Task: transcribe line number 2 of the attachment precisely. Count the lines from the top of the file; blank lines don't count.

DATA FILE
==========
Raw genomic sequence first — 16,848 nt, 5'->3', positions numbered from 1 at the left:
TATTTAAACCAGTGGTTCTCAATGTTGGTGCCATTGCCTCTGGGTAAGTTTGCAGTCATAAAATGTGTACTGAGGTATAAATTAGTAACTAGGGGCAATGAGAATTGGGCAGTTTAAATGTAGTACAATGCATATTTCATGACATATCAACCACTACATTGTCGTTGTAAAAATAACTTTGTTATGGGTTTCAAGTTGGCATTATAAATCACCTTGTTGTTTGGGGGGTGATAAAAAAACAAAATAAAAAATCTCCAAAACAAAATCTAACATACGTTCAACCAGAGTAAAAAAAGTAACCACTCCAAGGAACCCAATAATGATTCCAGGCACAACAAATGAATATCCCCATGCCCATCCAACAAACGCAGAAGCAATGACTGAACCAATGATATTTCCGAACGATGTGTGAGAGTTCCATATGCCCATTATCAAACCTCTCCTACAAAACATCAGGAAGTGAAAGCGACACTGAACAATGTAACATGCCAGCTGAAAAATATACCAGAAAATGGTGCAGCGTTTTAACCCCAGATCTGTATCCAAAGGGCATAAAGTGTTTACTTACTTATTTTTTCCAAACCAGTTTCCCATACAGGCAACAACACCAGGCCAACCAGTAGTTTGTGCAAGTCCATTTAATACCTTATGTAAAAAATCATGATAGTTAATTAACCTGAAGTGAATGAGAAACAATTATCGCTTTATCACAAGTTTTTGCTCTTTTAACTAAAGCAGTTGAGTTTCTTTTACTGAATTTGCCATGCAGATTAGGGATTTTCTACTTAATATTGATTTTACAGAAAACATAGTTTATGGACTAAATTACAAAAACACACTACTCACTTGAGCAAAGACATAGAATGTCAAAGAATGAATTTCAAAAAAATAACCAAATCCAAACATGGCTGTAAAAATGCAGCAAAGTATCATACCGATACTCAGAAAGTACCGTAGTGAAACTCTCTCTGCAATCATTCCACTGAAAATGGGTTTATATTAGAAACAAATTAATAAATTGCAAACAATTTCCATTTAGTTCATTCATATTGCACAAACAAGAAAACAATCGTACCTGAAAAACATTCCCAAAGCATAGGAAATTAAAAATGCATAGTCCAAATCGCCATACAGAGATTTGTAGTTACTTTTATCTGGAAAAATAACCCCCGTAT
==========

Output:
TATTTAAACCAGTGGTTCTCAATGTTGGTGCCATTGCCTCTGGGTAAGTTTGCAGTCATAAAATGTGTACTGAGGTATAAATTAGTAACTAGGGGCAATGAGAATTGGGCAGTTTAAATGTAGTACAATGCATATTTCATGACATATCAACCACTACATTGTCGTTGTAAAAATAACTTTGTTATGGGTTTCAAGTTGGCATTATAAATCACCTTGTTGTTTGGGGGGTGATAAAAAAACAAAATAAAAAATCTCCAAAACAAAATCTAACATACGTTCAACCAGAGTAAAAAAAGTAACCACTCCAAGGAACCCAATAATGATTCCAGGCACAACAAATGAATATCCCCATGCCCATCCAACAAACGCAGAAGCAATGACTGAACCAATGATATTTCCGAACGATGTGTGAGAGTTCCATATGCCCATTATCAAACCTCTCCTACAAAACATCAGGAAGTGAAAGCGACACTGAACAATGTAACATGCCAGCTGAAAAATATACCAGAAAATGGTGCAGCGTTTTAACCCCAGATCTGTATCCAAAGGGCATAAAGTGTTTACTTACTTATTTTTTCCAAACCAGTTTCCCATACAGGCAACAACACCAGGCCAACCAGTAGTTTGTGCAAGTCCATTTAATACCTTATGTAAAAAATCATGATAGTTAATTAACCTGAAGTGAATGAGAAACAATTATCGCTTTATCACAAGTTTTTGCTCTTTTAACTAAAGCAGTTGAGTTTCTTTTACTGAATTTGCCATGCAGATTAGGGATTTTCTACTTAATATTGATTTTACAGAAAACATAGTTTATGGACTAAATTACAAAAACACACTACTCACTTGAGCAAAGACATAGAATGTCAAAGAATGAATTTCAAAAAAATAACCAAATCCAAACATGGCTGTAAAAATGCAGCAAAGTATCATACCGATACTCAGAAAGTACCGTAGTGAAACTCTCTCTGCAATCATTCCACTGAAAATGGGTTTATATTAGAAACAAATTAATAAATTGCAAACAATTTCCATTTAGTTCATTCATATTGCACAAACAAGAAAACAATCGTACCTGAAAAACATTCCCAAAGCATAGGAAATTAAAAATGCATAGTCCAAATCGCCATACAGAGATTTGTAGTTACTTTTATCTGGAAAAATAACCCCCGTAT